I have a json file taken from geonames.org and I want to add the data from that file using php recursive foreach.

I only succeeded that I just did not understand the concept of left right depth. Depth is saved correctly.

My code is:

public function buildTree($elements, $count = 1, $depth = 0)
        if (isset($elements->geonames)) {
            foreach ($elements->geonames as $element) {
                $left = $count++;

                $elementDB = new \App\Geo();

                $elementDB->id        = $element->geonameId;
                $elementDB->parent_id  = NULL;
                $elementDB->left      = $left;
                $elementDB->right     = $right;
                $elementDB->depth     = $depth;
                $elementDB->name      = $element->name;
                $elementDB->country   = $element->countryCode;
                $elementDB->level     = $element->fcode;
                $elementDB->lat       = $element->lat;
                $elementDB->long      = $element->lng;

                $elements = $this->getList($element->geonameId, 'element');

                if ($depth < 1) {
                    $this->buildTree($elements, $count, $depth + 1);

                $right = $count++;

                echo "Added element " . $element->name . "\n";

This should happen

  • And what is not working with the given code? – Nico Haase Jan 11 at 16:37
  • No, it does not work. – Adrian Ștefan Blăjan Jan 11 at 16:45
  • What exactly does that mean? What do you expect from that code? What have you tried to debug the problem? – Nico Haase Jan 11 at 16:46
  • I've added a picture of what's going to happen. – Adrian Ștefan Blăjan Jan 11 at 17:06

It seems you want to understand how it works? You use recursion to process every element. Variable $elements is a tree (or sub-tree) with nodes. Your code has to look through your tree from left to right. On every iteration you check if $elements has nodes. If $elements has (it might be ordered array or struct with fields) nodes you have to process those nodes. During every checking you detect every node if they have other children nodes or not. When you find the first (let's name it "A") node that has other children nodes you have to go into on next iteration recursion to process children nodes of current child node ("A").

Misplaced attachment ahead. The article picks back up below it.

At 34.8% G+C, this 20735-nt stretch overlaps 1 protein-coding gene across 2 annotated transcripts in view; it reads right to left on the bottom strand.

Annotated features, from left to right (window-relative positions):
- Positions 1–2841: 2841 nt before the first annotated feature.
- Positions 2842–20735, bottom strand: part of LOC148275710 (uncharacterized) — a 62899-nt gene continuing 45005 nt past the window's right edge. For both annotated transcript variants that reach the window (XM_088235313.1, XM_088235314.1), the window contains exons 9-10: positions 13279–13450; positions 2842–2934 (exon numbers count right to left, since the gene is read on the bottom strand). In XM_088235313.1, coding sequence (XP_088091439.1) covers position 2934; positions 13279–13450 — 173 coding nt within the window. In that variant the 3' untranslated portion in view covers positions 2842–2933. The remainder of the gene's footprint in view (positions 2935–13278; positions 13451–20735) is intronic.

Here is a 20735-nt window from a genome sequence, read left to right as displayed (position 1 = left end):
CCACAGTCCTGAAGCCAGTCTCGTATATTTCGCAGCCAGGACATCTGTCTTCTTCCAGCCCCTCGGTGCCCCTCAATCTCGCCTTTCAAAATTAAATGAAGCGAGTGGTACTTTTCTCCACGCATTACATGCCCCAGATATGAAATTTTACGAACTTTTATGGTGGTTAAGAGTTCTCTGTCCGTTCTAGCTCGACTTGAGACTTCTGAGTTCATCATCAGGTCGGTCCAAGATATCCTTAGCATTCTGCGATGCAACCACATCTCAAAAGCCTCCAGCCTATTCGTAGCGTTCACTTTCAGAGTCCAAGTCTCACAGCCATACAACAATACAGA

enter image description here

The numbers represent the order in which the nodes are accessed in Left-Right depth algorithm.

Frankly speaking I don't understand for what you have added:

$this->buildTree($elements, $count, $depth + 1);

And it's a bad style reassignment for variable in foreach: enter image description here

May be it will be interesting for you When is it practical to use Depth-First Search (DFS) vs Breadth-First Search (BFS)?


I'm assuming here you're making a binary search tree. Basically, a tree is a graph with a root, "regular" nodes, and leaves.

There's always one single root, at the top, which is a particular node.

Leaves don't have other nodes below, they are the "ends" of the tree.

Regular nodes have possibly two children, one smaller (on the left) and one bigger (on the right). This makes something like that:

enter image description here

As you can see, all nodes coming from the left child of the root are smaller than 8. All children on the right are bigger than 8. This way, when you search for "10", you immediatly know that you have to go through the right child of the root, no need the explore left side (that means less processing time).


A possible binary search tree search algorithm implementation is as follows:

function buildTree($elements, $left, $right, $needle){
    if ($left > $right) return null;
    $middle = floor(($left + $right) / 2);
    $val = $elements[$middle];
    if ($val === $needle) return $val;
    else if ($val < $needle) return buildTree($elements, $left + 1, $right, $needle);
    else if ($val > $needle) return buildTree($elements, $left, $right + 1, $needle);

echo buildTree([1, 2, 3, 4, 5], 0, 5, 4);

You just need to adapt this to your problem

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